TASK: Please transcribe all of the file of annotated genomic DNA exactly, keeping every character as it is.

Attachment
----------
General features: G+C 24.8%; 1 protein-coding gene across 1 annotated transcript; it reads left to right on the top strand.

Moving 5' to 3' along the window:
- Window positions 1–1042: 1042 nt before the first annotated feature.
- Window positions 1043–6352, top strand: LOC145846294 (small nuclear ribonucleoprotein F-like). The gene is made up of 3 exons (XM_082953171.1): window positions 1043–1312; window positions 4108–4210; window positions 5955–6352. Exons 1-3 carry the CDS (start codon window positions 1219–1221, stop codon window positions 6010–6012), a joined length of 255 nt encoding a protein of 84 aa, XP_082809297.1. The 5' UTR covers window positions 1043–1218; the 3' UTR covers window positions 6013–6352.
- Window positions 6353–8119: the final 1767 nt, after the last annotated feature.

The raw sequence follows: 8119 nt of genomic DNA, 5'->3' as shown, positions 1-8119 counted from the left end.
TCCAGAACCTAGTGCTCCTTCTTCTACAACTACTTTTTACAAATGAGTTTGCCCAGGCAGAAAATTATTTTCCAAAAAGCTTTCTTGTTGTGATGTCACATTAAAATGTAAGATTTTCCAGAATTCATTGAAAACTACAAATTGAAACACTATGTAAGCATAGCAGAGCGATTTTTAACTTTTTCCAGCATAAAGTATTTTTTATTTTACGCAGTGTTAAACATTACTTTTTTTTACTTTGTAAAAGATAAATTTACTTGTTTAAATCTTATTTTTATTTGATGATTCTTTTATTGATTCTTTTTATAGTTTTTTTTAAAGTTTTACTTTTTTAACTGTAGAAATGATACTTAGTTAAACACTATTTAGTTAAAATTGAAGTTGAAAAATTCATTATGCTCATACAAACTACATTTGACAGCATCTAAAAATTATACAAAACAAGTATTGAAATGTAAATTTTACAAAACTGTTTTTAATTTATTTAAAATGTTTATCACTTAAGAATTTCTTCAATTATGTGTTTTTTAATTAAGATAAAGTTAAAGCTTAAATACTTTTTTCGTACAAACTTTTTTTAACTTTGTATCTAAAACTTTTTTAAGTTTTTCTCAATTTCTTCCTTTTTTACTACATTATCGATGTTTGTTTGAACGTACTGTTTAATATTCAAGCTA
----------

General features: G+C 24.8%; 1 protein-coding gene across 1 annotated transcript; it reads left to right on the top strand.

Moving 5' to 3' along the window:
- Window positions 1–1042: 1042 nt before the first annotated feature.
- Window positions 1043–6352, top strand: LOC145846294 (small nuclear ribonucleoprotein F-like). The gene is made up of 3 exons (XM_082953171.1): window positions 1043–1312; window positions 4108–4210; window positions 5955–6352. Exons 1-3 carry the CDS (start codon window positions 1219–1221, stop codon window positions 6010–6012), a joined length of 255 nt encoding a protein of 84 aa, XP_082809297.1. The 5' UTR covers window positions 1043–1218; the 3' UTR covers window positions 6013–6352.
- Window positions 6353–8119: the final 1767 nt, after the last annotated feature.

The raw sequence follows: 8119 nt of genomic DNA, 5'->3' as shown, positions 1-8119 counted from the left end.
TCCAGAACCTAGTGCTCCTTCTTCTACAACTACTTTTTACAAATGAGTTTGCCCAGGCAGAAAATTATTTTCCAAAAAGCTTTCTTGTTGTGATGTCACATTAAAATGTAAGATTTTCCAGAATTCATTGAAAACTACAAATTGAAACACTATGTAAGCATAGCAGAGCGATTTTTAACTTTTTCCAGCATAAAGTATTTTTTATTTTACGCAGTGTTAAACATTACTTTTTTTTACTTTGTAAAAGATAAATTTACTTGTTTAAATCTTATTTTTATTTGATGATTCTTTTATTGATTCTTTTTATAGTTTTTTTTAAAGTTTTACTTTTTTAACTGTAGAAATGATACTTAGTTAAACACTATTTAGTTAAAATTGAAGTTGAAAAATTCATTATGCTCATACAAACTACATTTGACAGCATCTAAAAATTATACAAAACAAGTATTGAAATGTAAATTTTACAAAACTGTTTTTAATTTATTTAAAATGTTTATCACTTAAGAATTTCTTCAATTATGTGTTTTTTAATTAAGATAAAGTTAAAGCTTAAATACTTTTTTCGTACAAACTTTTTTTAACTTTGTATCTAAAACTTTTTTAAGTTTTTCTCAATTTCTTCCTTTTTTACTACATTATCGATGTTTGTTTGAACGTACTGTTTAATATTCAAGCTA